In the legal world “making law” refers to a case that creates, expands, or changes existing law. Sometimes these are cases having huge significance, like Roe v. Wade or Brown v. Board of Education. The vast majority however are cases nobody has ever heard of that change or expand an existing law or principal. A lawyer can have entire career and never have a case like that. I’ve had one, and it involved Rick Miller, a current candidate for Sherriff, and a guy named Richard Ora Hale.
Back in 1979 I was Clare County Prosecuting Attorney. Rick Miller, who retired as Undersheriff, was a Deputy Sherriff working road patrol. The facts, as I can remember them after this much time, were these:
While on patrol, Rick came across a car down in the ditch. The driver was slumped over the wheel. When Rick got to him he proceeded to shower Miller with insults [really it was a few words starting with F, but this sounds better in a family newspaper] and concluded by calling him “Dyke.” We later surmised that Mr. Hale, because he had been drinking, had Miller confused with Leon Dyke who at that time was a Harrison policeman. Harrison had a Police Department then.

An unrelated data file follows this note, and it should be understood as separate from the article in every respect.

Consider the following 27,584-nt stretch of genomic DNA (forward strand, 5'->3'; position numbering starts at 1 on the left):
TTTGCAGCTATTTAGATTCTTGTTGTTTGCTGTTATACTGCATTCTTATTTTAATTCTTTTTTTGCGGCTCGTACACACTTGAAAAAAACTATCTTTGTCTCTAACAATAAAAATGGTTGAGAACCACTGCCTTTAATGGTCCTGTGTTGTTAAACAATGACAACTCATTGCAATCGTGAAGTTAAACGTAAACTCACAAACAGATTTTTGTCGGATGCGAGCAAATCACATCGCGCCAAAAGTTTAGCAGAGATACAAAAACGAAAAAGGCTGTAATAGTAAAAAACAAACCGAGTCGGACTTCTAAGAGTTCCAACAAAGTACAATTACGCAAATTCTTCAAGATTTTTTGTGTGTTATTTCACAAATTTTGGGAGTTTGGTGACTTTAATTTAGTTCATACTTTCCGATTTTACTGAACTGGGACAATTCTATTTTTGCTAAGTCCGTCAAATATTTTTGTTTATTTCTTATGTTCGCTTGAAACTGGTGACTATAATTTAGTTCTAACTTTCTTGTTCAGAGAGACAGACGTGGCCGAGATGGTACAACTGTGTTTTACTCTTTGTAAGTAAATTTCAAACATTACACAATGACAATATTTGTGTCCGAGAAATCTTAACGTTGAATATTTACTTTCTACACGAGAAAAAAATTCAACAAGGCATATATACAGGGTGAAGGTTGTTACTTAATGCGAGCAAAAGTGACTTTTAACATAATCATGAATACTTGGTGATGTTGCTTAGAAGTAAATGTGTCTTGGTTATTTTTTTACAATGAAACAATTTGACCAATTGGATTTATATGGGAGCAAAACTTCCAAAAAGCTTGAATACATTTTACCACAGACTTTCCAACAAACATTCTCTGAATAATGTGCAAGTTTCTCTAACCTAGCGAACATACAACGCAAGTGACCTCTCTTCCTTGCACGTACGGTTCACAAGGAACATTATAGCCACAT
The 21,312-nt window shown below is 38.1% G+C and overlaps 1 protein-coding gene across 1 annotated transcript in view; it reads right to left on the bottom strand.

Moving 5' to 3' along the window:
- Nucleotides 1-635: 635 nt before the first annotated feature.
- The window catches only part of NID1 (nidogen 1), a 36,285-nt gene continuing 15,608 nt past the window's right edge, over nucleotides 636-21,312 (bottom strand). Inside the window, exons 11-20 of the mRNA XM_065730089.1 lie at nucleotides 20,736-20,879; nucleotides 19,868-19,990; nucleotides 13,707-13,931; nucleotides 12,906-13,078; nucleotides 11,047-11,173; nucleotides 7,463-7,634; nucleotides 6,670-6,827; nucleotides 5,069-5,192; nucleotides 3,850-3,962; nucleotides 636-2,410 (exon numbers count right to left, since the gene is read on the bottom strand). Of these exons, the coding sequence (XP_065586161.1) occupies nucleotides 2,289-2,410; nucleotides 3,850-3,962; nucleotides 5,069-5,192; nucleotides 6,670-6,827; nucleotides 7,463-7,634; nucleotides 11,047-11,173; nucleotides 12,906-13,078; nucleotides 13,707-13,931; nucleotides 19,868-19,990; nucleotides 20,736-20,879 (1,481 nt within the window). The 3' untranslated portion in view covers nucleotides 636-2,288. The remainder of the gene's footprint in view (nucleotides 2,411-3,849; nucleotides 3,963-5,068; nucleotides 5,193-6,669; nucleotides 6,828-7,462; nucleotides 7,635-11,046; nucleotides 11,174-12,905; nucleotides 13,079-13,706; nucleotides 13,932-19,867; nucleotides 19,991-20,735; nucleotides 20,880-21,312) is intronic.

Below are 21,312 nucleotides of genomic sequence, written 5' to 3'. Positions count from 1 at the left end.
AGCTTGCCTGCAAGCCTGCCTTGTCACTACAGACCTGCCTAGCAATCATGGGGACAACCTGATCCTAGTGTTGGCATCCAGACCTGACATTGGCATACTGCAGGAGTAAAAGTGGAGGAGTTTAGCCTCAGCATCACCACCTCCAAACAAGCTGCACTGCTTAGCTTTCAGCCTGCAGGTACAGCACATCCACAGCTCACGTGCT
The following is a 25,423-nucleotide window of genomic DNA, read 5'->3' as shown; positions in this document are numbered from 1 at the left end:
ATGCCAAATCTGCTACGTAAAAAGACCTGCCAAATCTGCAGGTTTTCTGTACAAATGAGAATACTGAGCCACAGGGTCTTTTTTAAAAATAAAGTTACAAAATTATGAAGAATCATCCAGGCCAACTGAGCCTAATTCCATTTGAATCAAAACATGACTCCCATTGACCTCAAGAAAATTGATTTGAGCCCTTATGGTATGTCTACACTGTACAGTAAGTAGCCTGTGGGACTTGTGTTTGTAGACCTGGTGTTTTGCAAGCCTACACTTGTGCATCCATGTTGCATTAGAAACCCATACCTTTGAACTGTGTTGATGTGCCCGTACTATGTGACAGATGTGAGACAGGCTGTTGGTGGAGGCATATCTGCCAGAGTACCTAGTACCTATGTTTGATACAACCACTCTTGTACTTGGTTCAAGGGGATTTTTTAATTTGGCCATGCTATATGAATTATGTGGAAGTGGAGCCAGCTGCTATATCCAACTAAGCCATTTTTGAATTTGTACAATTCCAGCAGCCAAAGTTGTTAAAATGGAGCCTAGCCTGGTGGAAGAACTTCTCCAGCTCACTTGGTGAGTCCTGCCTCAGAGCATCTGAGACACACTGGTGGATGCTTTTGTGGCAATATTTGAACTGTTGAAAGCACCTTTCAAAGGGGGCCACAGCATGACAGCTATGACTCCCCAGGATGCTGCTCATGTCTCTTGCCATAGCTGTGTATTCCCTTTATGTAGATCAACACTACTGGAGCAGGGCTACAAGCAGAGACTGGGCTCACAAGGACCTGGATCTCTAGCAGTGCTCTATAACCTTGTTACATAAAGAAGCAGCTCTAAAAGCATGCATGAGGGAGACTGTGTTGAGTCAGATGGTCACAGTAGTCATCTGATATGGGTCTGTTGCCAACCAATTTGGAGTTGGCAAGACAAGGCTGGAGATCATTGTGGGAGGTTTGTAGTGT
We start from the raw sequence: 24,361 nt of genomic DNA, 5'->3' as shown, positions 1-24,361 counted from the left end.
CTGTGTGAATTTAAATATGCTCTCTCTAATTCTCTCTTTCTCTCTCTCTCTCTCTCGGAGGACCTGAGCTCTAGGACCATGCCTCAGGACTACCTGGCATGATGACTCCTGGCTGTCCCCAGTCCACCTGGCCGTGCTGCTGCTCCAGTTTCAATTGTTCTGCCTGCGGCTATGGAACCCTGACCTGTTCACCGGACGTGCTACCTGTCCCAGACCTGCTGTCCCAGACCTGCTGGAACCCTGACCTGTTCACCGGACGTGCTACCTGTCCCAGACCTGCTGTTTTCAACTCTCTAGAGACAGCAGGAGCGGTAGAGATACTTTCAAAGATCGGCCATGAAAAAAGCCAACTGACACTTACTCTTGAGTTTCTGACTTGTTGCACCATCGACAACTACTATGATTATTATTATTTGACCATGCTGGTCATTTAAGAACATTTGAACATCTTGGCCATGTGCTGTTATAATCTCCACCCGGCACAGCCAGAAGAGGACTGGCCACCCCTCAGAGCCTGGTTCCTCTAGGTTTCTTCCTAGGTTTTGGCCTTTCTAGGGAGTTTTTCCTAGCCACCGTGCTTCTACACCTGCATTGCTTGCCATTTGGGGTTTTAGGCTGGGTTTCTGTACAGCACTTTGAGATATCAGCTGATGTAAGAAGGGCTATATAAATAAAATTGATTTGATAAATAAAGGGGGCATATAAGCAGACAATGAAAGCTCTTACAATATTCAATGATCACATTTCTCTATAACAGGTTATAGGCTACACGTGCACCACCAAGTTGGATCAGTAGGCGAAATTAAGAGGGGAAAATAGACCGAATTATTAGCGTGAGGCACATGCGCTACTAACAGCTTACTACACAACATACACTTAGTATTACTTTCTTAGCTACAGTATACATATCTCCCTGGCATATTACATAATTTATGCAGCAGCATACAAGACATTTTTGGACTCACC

Anyway, what followed is what the Court of Appeals called a “fracas” in which Hale repeatedly kicked Miller. Hale was wearing shoes, a fact that later became important.
I charged Hale with Felonious Assault, a 4 year felony. MCL 750.82 makes it a felony to assault someone else with, amongst other things, “…any dangerous weapon.” We charged that Hales shoes were “dangerous weapons.”
We had some law to support this. In a previous case the Michigan Supreme Court in a case called People v. Goolsby had ruled that a car can be a “dangerous weapon” if it is used as such. In that case Goolsby had knocked a police officer down and then run over his foot with a car. The Supreme Court said it’s how something is used, not necessarily what it is, that determines if it’s a dangerous weapon under the felonious assault statute.
We had a jury trial and the jury found Richard Ora Hale guilty of felonious assault on Rick Miller for, again as the Court of Appeals put it, “repeatedly [kicking] the Clare County deputy in the groin area.”
The case went up on appeal on a couple of issues, but the main issue was whether a shoe, if used for kicking, is a “dangerous weapon.” In 1980 a unanimous Court of Appeals ruled that even though a shoe is not dangerous per se, it could be considered such ….if used in a dangerous manner. That case has never been reversed, and that’s how, in our own little way we made law.